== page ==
Here in America we love to argue about food, from chili (should it have beans?), to macaroni and cheese (creamy or crusty?), to bagels (to toast or not to toast?). In France, they like to argue about cassoulet, the classic slow-cooked stew made from white beans and fatty meats. According to Jennifer McLagan, author of this week's Cook the Book selection, Fat: An Appreciation of a Misunderstood Ingredient, with Recipes, "some add lamb, others tomatoes. Some add broth, and some believe that neither should be included. Then there are endless discussions on how to make the crust."
Jennifer's recipe for cassoulet is smaller than most (it serves 6 to 8, instead of the more traditional 10 to 12), so you can plan an intimate dinner party around it without having to eat the leftovers for the next week. To the white beans, she adds a luscious and dizzying array of meats: pork belly, lamb shoulder, duck confit, and garlic sausages.
Needless to say, this is a rich dish. Serve it with a simple salad and a fruit-based dessert.
In addition to excerpting a recipe each day this week, we're also giving away five (5) copies of Fat: An Appreciation of a Misunderstood Ingredient, with Recipes. Enter to win here.
- 4 1/2 cups dried white beans, soaked overnight in cold water
- 2 onions
- 2 cloves
- 3 cloves garlic, peeled
- 6 sprigs thyme
- 4 sprigs flat-leaf parsley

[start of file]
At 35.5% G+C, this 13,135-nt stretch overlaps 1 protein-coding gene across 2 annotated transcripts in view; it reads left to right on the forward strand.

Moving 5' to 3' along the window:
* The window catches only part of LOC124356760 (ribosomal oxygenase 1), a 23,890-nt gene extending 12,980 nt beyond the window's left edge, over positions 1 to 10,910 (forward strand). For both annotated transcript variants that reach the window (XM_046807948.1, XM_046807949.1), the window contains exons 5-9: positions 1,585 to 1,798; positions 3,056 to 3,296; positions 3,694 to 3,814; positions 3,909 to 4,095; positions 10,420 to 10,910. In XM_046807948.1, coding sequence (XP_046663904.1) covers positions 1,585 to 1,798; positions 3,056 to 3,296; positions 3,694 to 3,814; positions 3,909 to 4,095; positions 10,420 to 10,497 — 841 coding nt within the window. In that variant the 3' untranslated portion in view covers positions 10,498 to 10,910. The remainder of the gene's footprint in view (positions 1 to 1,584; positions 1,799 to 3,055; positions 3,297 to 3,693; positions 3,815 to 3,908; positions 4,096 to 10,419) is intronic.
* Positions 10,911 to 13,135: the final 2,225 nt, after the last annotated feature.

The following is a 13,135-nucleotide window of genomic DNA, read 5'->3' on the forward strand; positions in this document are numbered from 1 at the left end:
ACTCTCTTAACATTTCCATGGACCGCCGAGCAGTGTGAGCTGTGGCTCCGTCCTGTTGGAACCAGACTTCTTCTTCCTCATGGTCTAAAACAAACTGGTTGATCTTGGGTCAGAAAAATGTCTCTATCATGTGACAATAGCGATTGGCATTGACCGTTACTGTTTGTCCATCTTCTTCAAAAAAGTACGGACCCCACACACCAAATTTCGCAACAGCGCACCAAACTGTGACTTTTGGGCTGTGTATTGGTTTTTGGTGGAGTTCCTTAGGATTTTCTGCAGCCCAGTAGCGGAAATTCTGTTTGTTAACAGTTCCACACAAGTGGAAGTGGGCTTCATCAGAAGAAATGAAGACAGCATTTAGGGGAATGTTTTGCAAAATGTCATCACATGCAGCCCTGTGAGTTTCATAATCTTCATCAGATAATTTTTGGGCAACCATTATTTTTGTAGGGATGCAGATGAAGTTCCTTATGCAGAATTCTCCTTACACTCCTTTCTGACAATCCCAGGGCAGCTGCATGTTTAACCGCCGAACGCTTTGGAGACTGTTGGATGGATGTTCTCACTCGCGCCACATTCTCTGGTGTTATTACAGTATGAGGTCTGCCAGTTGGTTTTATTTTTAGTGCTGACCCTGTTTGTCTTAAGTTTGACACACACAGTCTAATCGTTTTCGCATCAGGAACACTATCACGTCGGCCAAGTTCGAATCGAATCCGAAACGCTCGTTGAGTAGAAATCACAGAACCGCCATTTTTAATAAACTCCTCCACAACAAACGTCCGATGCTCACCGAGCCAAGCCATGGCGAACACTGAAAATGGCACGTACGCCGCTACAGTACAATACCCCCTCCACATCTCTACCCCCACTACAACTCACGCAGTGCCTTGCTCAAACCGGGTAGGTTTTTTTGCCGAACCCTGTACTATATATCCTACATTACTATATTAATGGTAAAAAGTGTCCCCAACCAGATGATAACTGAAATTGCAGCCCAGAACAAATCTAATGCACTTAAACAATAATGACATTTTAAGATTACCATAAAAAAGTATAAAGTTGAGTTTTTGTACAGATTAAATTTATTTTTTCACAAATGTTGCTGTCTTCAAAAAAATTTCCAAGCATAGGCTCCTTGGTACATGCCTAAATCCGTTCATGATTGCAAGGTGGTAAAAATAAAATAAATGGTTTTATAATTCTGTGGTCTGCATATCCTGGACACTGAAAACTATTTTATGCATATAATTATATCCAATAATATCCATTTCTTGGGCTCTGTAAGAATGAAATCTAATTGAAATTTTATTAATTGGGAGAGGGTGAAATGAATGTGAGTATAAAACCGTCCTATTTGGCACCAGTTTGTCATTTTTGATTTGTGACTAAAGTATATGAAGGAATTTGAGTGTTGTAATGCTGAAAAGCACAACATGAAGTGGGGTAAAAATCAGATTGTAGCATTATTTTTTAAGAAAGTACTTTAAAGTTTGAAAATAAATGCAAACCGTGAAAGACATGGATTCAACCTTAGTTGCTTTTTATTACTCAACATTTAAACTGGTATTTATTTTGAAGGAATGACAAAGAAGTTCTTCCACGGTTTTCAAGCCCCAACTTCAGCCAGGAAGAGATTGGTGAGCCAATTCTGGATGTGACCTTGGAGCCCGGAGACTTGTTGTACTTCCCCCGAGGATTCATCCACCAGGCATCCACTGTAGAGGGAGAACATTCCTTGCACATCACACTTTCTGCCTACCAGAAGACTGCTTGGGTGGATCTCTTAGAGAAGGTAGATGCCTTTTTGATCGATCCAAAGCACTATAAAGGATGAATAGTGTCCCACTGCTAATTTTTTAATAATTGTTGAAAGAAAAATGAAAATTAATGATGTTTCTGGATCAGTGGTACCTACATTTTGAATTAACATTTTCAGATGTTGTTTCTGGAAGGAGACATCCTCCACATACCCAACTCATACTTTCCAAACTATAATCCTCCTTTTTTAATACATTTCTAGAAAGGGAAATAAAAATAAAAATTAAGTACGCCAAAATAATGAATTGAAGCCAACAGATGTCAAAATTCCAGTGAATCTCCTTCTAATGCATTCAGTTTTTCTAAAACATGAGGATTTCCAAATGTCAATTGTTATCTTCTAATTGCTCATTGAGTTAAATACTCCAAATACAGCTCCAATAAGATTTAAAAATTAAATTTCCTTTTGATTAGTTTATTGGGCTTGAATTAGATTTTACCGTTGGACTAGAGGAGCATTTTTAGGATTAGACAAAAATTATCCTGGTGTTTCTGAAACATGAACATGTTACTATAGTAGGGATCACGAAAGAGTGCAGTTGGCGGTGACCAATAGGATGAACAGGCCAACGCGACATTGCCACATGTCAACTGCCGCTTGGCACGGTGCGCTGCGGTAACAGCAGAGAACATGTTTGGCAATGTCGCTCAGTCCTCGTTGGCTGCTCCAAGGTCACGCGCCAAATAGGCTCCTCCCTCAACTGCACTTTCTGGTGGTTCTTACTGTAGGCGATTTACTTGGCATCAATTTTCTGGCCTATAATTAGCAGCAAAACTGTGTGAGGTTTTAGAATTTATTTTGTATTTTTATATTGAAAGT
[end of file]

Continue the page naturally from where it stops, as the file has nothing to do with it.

- 1 fresh bay leaf
- 1/2 pound pork belly, skin on
- 1/2 pound boneless lamb shoulder
- Sea salt and freshly ground black pepper
- 1/4 cup duck fat
- 2 garlic pork sausages
- 1/2 cup dry white wine
- 4 plum tomatoes, cored, seeded, and chopped
- 1 teaspoon tomato paste
- 2 legs duck confit (recipe follows)
- 1 1/4 cups fine fresh bread crumbs
- 1 1/2 ounces coarse sea salt
- 2 fresh bay leaves, torn
- 3 sprigs thyme, stemmed
- 2 teaspoons black peppercorns
- 1/4 teaspoon freshly ground nutmeg
- 6 whole duck legs (about 4 1/2 to 5 pounds)
- 3 cloves garlic, peeled and halved
- 6 1/2 cup duck fat, melted
Drain the beans, discarding the soaking water. Place the beans in a large saucepan and cover with cold water. Cut 1 of the onions in half and skewer each half with a clove. Add to the pan with 2 of the garlic cloves, the thyme and parsley sprigs, and bay leaf. Bring to a boil over medium heat, then lower the heat, skim any foam from the surface, and discard. Simmer the beans, uncovered, until they are just tender, about 1 hour.
While the beans are cooking, remove the skin from the pork belly, cut into 1/2-inch squares, and set aside. Cut the pork belly into 1-inch pieces and the lamb into 1 1/2-inch pieces. Season the pork belly and lamb pieces with salt and pepper.
Heat 2 tablespoons of the duck fat in a frying pan over medium heat. When hot, add the pork belly and lamb and brown on all sides. Transfer to a plate. Prick the sausages several times with a fork and add them to the pan. Lower the heat to medium and brown the sausages on all sides. Transfer the sausages to a plate and cut each sausage into 4 pieces.